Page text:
CONTRAST

What Safaricom’s Sh63.4bn profit can do for economy

In Summary

•The profit is 14.7 per cent up from Sh55.4 billion reported in 2018, and it’s the seventh in a row for the telco.

•The profits can be used to construct at least two Thika Super Highway or 50 Kilometres of the tarmacked road which cost Sh32 billion between January 2009 and November 2012.

safaricom CFO Sateesh Kamath with CEO Bob Collymore during Safaricom release of half year result in Nairobi on November 2,2018. Photo/Enos Teche.
safaricom CFO Sateesh Kamath with CEO Bob Collymore during Safaricom release of half year result in Nairobi on November 2,2018. Photo/Enos Teche.

Safaricom has the capacity to fund Kenya’s Agriculture sector for the next financial year and have at least Sh4.3 billion remain as pocket change.

This is based on a comparison between the government’s budget allocation estimations for the next financial year and Safaricom net income.

To realise the country’s 2019/2020 agriculture outcomes, the state has set aside Sh58.9 billion for the sector and only Sh61.1 billion for the year 2020/2021.

Yesterday, the mobile service provider announced a Sh63.4 billion net profit in its full-year financial results ending March 31, 2019.

The profit is 14.7 per cent up from Sh55.4 billion reported in 2018, and it’s the seventh in a row for the telco.

“We are generating new use cases, adopting new technologies and practicing strong cost controls layered in the current business model that is making us more profitable,” Safaricom Chief Financial Officer Sateesh Kamath said.

The comparison further shows that the telco has a capacity to fund the general economic and commercial affairs of the government, and the social protection, culture and recreation sectors.

The two sectors have been allocated at least Sh23.9 billion and Sh54.81 billion respectively.

Besides, the profit is able to fund the development budget of at least seven of the 10 sector priorities of the economy.

In health, for instance, the government has allocated at least sh36.67 billion for the development of the sector.

 

Sh28.48 billion has been set aside to fund the development of the education sector, Sh14.97 billion for the development of National Security, and Sh59.83 billion allocated for the development of the Environment sector.

Aside from the budget estimates, the profits can be used to construct at least two Thika Super Highway or 50 Kilometres of the tarmacked road which cost Sh32 billion between January 2009 and November 2012.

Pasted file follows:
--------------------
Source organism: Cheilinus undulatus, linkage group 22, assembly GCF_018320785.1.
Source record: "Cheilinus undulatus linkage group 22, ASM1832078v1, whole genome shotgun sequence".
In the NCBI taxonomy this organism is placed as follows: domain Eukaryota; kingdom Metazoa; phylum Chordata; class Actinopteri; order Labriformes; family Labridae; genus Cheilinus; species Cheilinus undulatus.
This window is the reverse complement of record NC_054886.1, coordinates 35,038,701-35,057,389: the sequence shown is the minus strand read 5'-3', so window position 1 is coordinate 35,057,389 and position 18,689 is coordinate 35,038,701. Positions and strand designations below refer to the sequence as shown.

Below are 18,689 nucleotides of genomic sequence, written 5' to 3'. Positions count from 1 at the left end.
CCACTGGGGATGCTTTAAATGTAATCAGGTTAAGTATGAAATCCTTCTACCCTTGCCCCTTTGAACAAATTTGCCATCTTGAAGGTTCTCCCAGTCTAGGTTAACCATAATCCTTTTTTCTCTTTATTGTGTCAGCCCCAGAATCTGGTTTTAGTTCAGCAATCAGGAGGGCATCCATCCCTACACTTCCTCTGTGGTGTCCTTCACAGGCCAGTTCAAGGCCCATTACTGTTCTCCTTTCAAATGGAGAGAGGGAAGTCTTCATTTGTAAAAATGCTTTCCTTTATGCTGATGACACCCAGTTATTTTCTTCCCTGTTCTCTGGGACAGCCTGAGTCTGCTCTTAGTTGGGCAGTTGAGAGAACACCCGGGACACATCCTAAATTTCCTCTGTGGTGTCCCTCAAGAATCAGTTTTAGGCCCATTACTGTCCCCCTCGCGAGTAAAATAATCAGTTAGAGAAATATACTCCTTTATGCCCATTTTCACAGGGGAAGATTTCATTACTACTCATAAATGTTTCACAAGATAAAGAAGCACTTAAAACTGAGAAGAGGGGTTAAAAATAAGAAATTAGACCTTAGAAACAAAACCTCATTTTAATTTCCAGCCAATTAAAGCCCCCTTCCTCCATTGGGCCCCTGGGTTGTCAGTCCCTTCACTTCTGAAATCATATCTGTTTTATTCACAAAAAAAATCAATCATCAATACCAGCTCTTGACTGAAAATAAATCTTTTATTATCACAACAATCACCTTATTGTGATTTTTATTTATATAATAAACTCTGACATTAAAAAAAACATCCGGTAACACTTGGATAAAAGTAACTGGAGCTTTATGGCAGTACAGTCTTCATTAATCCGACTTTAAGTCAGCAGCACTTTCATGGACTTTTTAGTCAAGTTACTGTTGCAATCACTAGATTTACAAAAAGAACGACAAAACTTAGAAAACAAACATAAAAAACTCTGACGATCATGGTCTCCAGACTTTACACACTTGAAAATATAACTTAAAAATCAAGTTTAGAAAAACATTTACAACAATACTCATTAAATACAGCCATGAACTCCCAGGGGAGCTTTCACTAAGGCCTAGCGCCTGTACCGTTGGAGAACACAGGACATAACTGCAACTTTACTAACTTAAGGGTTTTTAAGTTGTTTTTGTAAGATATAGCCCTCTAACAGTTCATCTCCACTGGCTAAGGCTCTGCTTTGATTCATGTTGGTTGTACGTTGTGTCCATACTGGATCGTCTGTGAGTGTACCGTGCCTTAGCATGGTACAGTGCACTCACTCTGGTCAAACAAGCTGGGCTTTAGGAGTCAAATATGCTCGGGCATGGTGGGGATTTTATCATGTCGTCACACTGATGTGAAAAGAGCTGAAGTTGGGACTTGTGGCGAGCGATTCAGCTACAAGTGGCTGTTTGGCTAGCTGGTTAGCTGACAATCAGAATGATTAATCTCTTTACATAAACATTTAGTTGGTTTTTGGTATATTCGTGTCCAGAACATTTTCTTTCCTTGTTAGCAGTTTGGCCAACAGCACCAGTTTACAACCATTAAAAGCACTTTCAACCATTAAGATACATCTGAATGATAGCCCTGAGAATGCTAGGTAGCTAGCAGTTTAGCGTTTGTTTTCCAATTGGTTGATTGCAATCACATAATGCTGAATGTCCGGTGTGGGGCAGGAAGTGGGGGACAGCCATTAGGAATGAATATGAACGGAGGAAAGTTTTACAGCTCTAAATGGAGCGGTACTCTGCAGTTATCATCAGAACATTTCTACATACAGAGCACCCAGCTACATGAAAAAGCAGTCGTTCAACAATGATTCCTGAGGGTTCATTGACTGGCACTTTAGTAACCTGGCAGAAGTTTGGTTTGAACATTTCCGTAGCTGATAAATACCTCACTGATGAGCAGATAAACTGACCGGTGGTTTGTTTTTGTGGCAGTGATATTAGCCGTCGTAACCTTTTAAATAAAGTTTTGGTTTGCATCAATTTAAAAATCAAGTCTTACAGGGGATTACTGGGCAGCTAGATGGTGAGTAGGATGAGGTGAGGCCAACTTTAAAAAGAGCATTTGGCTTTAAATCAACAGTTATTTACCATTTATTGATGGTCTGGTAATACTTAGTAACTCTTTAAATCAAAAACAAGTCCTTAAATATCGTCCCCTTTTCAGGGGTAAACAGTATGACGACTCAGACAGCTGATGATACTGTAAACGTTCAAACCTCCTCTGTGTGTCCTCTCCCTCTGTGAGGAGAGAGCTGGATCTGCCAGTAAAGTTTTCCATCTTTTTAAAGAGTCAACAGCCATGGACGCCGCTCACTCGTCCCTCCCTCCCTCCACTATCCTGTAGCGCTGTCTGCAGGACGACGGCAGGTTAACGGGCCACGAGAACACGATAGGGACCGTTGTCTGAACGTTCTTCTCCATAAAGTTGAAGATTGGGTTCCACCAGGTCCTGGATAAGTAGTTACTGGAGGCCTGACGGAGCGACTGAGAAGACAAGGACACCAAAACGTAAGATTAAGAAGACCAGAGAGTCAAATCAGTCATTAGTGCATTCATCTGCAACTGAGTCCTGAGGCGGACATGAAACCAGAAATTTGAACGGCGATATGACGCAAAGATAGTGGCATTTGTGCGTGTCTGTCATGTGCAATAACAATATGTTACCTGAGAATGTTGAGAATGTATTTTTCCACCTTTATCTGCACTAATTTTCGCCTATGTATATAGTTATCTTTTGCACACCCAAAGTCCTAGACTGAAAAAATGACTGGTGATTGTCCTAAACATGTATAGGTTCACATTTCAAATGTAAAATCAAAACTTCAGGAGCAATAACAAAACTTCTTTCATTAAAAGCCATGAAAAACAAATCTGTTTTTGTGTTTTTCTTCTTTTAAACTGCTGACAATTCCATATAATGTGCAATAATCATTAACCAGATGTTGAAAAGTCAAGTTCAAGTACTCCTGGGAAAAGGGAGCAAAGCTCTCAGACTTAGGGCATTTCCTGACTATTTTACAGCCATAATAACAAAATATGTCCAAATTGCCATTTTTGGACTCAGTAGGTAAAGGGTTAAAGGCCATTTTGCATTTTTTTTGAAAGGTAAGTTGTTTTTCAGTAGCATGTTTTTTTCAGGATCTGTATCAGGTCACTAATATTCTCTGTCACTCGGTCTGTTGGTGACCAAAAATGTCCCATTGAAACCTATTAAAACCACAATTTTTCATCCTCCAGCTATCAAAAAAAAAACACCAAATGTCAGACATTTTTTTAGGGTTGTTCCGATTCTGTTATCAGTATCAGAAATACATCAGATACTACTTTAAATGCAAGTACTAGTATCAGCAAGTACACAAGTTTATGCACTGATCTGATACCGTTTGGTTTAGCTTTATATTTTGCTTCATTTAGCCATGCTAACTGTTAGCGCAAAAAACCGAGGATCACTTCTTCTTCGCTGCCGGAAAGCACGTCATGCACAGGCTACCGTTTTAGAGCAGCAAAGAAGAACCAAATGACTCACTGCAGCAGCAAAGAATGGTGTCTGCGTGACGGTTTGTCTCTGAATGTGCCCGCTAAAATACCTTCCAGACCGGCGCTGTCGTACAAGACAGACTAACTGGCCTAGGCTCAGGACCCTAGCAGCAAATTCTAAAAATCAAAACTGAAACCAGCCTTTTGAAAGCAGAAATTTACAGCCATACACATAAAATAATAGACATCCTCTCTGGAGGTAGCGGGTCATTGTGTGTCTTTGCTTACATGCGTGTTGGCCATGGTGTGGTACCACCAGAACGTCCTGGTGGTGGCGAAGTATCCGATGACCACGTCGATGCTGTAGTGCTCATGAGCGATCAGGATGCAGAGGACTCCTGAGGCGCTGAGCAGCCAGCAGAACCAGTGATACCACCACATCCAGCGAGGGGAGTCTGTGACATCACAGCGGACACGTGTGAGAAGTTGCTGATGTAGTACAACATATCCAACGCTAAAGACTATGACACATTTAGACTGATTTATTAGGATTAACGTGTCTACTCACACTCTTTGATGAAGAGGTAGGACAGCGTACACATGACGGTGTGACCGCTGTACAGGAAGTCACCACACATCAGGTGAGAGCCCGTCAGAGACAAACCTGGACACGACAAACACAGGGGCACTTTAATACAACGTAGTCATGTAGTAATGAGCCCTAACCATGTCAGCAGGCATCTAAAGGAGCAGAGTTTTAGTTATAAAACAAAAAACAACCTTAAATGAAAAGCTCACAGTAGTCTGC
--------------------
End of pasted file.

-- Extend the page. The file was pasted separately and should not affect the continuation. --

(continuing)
Looking at the Treasury estimates for the year 2019/2020 on the Big four Agenda, the comparison shows that the telco income can fund each of the Agendas except for the manufacturing sector.

The estimates show that at least Sh47.8 billion has been allocated for universal health care, Sh11.4 billion for affordable housing and Sh42.6 billion on food and nutrition.

On Kenya’s increasing debt, the Sh63.4 billion profit is able to pay the Sh37.8 billion interest on loan arising from China Exim Bank and the Sh4.7 billion from China Development Bank.

Ironically, this is close to Sh45 million borrowed by Kenyans on the telco overdraft service dubbed FULIZA in under three months.

This even as the country prepares to spend Sh1.1 trillion to repay loans, of which Sh366.4 billion will be interest.

The Treasury report shows the government will incur interest of Sh215.4 billion on domestic debt and a further Sh150.9 billion on external loans during the year.

Between April 2018 and March this year the mobile service provider recorded growth in customers to 1.9 million in the second of the year.

This brings its total customers to 31.8 million.

In the same period at least Sh37.25 billion was used as capital expenditure to increase network coverage.

M-Pesa revenue grew by 19.2 per cent to Sh74.99 billion mobile data revenue increased by 6.4 per cent to Sh38.69 billion while messaging revenue declined by 1.3 per cent to Sh17.50 billion.

Voice service (incoming and outgoing) revenue grew marginally by 0.3 per cent to Sh95.94 billion while fixed service revenue increased by 22.7 per cent to Sh8.19 billion.

The firm proposed a final divided of Sh1.25 per share totaling Sh50.08 billion, a 13.6 per cent higher than the sh44.07 billion that was paid last year.

In addition, it proposed a special dividend of Sh0.62 per share amounting to Sh24.84 billion.